As stated if the bikes Jetted correctly and set up for the conditions it will be raced in then these motors are very reliable and should pose no problems, most historical problems are from lean jetting and too much compression - the killer of any two stroke. ie USA jetting specs with poor fuel, wet UK winters in deep mud or sand = detonation and broken 2 stroke, simple. The 144/150 can easily handle the extra load compared to a 125 as its also used as a 200 motor in Enduro reliabley, there used to be a 200 SX version in 2004.

  5. #5

    Default Re: 2012 ktm sx 150

    Thank you very much for the quick reply and the information there is very useful.
    I am a amca expert 11th12th place rider... so regarding the jetting and oil ratios (presume by that you're on about the oil you mix with the fuel!) what would you recommend for both?
    i haven't rode 2 stroke properly since 07, so am very out of touch with the ratios and all of that!!!
    Also, my dad is feeling worried about the two stroke and its ability to keep with 250f's, do you find that the extra few horsepower and bottom end of the 150 allows it to do this?

    many thanks will.

  6. #6

    Default Re: 2012 ktm sx 150

    Quote Originally Posted by Countryboy View Post
    As stated if the bikes Jetted correctly and set up for the conditions it will be raced in then these motors are very reliable and should pose no problems, most historical problems are from lean jetting and too much compression - the killer of any two stroke. ie USA jetting specs with poor fuel, wet UK winters in deep mud or sand = detonation and broken 2 stroke, simple. The 144/150 can easily handle the extra load compared to a 125 as its also used as a 200 motor in Enduro reliabley, there used to be a 200 SX version in 2004.
    Thank you for your input! standard UK summer/winter conditions, in terms of jetting, is there any need to change the jetting week in week out? Is this what all two stroke riders do?

  7. #7
    Moderator RattraySx's Avatar
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    Default Re: 2012 ktm sx 150

    Most of the guys I have helped set up their 150s we have done the following.

    KTM's

    40:1 with your choice of pre mix. Standard pilot playing with the air screw from 1 1/2 turns to 2 turns out to get the bottom end pick up as clean as possible.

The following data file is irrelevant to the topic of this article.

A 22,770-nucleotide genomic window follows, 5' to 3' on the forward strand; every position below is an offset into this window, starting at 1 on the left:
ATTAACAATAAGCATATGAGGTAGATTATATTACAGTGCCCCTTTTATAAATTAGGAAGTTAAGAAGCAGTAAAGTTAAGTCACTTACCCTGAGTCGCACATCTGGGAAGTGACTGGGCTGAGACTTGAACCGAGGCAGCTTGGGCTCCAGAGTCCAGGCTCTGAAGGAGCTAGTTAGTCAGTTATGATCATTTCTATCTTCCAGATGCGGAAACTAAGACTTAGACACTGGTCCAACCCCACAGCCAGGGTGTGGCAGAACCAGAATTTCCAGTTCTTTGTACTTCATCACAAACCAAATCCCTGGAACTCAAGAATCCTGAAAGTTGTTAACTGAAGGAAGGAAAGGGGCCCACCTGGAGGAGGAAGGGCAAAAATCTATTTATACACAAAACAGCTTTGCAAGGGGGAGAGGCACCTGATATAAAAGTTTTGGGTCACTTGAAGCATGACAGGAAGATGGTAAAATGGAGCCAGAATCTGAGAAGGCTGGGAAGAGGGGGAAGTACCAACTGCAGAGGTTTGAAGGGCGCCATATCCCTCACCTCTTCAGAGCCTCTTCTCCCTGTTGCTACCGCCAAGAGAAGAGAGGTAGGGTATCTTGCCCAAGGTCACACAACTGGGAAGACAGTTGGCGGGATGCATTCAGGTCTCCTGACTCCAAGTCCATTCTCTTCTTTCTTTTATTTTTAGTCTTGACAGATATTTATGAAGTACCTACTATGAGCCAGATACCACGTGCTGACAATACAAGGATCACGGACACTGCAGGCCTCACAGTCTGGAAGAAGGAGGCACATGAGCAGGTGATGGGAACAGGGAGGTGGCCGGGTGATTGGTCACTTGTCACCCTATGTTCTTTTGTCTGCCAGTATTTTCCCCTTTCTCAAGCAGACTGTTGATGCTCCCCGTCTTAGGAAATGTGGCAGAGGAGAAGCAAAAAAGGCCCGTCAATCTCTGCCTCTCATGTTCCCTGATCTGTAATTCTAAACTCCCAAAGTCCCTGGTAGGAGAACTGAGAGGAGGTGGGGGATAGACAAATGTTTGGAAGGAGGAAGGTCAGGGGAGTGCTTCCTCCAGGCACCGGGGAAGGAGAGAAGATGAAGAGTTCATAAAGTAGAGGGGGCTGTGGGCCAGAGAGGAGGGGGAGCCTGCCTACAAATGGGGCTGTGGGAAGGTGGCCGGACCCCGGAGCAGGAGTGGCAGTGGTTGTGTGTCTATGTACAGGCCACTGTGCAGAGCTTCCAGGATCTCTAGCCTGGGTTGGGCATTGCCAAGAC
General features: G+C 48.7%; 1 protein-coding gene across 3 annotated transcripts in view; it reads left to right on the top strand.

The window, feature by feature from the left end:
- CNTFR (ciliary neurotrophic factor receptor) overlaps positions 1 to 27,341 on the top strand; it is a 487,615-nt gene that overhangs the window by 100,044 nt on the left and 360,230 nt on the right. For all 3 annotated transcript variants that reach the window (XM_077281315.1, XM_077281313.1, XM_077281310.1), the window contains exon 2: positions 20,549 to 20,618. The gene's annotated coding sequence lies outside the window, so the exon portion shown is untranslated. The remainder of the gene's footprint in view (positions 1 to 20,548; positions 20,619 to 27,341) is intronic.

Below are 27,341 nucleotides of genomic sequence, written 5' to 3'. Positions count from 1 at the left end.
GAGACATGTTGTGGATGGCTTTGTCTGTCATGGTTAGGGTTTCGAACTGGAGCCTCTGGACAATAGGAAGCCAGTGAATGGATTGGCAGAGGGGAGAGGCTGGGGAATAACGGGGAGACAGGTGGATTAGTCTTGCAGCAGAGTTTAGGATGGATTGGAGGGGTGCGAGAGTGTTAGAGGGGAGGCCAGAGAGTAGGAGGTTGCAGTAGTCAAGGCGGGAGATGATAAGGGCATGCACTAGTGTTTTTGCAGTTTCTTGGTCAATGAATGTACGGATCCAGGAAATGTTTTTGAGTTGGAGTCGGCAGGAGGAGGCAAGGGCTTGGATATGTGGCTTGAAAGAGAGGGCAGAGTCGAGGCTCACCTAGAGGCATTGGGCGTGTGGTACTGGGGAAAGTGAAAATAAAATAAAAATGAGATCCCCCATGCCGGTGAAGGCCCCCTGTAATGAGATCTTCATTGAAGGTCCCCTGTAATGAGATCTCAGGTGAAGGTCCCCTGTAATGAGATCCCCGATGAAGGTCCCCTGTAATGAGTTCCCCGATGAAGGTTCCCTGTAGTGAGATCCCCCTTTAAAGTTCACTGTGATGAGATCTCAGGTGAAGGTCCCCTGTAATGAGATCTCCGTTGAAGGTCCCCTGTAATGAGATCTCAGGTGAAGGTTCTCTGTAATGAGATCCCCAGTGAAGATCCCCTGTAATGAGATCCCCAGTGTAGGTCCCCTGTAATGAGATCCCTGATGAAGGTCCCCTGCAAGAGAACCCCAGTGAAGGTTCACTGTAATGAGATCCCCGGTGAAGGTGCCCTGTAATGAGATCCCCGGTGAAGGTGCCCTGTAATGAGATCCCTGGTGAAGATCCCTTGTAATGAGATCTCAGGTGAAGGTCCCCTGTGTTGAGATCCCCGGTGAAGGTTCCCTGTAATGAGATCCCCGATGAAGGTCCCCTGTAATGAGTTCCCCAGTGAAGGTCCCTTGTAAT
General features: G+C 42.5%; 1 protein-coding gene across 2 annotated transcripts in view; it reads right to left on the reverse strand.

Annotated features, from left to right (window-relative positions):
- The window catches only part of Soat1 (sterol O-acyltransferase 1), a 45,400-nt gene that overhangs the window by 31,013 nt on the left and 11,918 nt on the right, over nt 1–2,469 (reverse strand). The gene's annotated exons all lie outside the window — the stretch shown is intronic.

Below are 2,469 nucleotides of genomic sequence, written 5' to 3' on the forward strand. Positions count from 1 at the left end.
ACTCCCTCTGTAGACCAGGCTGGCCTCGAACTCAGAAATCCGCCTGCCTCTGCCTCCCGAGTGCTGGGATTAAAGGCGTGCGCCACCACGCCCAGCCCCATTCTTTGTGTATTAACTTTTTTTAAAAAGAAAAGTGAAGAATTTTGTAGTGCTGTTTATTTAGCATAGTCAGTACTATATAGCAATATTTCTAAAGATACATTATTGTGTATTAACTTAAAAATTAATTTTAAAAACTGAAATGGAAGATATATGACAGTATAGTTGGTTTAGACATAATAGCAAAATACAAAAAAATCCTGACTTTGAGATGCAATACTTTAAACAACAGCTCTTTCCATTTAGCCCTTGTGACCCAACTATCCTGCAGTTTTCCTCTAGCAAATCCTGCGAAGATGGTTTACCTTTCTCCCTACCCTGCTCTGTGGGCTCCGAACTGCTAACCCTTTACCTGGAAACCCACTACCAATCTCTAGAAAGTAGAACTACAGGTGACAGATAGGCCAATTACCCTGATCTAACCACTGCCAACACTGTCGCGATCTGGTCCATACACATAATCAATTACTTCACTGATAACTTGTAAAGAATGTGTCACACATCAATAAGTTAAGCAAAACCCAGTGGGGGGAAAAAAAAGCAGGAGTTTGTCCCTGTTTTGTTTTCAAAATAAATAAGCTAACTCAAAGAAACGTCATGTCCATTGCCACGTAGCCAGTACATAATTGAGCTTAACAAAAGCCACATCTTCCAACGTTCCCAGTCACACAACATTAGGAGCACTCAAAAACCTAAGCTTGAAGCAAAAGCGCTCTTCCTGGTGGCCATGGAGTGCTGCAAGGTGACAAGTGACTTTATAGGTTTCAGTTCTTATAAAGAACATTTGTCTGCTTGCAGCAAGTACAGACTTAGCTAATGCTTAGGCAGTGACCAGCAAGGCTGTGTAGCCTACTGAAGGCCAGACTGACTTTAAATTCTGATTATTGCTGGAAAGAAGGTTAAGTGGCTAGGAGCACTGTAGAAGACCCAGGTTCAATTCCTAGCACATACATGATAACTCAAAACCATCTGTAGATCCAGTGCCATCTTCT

Needle clip position usually standard or 1 groove leaner again for the bottom to mid pick up.

    Main jet around the 205 range (standard 185) so quite a few larger. This produces a slightly darker plug than a perfect tan dry brown but like any small 2 stroke it is safer to run slightly rich on the verge of a wet looking plug in very deep wet sand to help cool the engine.

    Your main jet will stay the same for most part of the year. Same with the needle. The pilot may change every few months depending on the temperature changes. Week to week adjustments are required on the air screw and needle clip position. Takes 5 minutes to adjust and is worth a few hp. A badly jetted small bore 2 stroke running all the mods (pipe, head, porting) will be no quicker than a good jetted standard bike. Jetting is easy to do and once you understand whats going on you will keep your engine pulling hard and running in a safe condition.


    Suspension wise on the 09-11 bikes almost all the riders went up a spring rate both front and rear to get the sag numbers better and dropped 5-10 ml of oil from the outer chamber to get some more plushness out of the forks.

    The 2012's are linkage based and have completely new valving and good stock SKF (I believe) fork seals that should make them a lot plusher. But I imagine the forks will be sprung for around the 10 stone mark and an intermediate rider. You are obviously going quite quick so if your around that weight I would personally go stiffer on the front fork springs and see what sag number you get on the shock before changing the shock spring. Do a setup as per guide at the top of the page before deciding on re valving.

    A couple of the guys put pipes etc on the bike and that gave a healthy boost in the mid to top. Not so much on the over rev. One was a DEP and the other I can't remember.

    All of the riders went up one on the rear (or down 1 on the front and down 2 on the rear) effectively the same gearing. It helped with getting into 3rd gear quicker and allowed a bigger margin of error on the overlap between gears.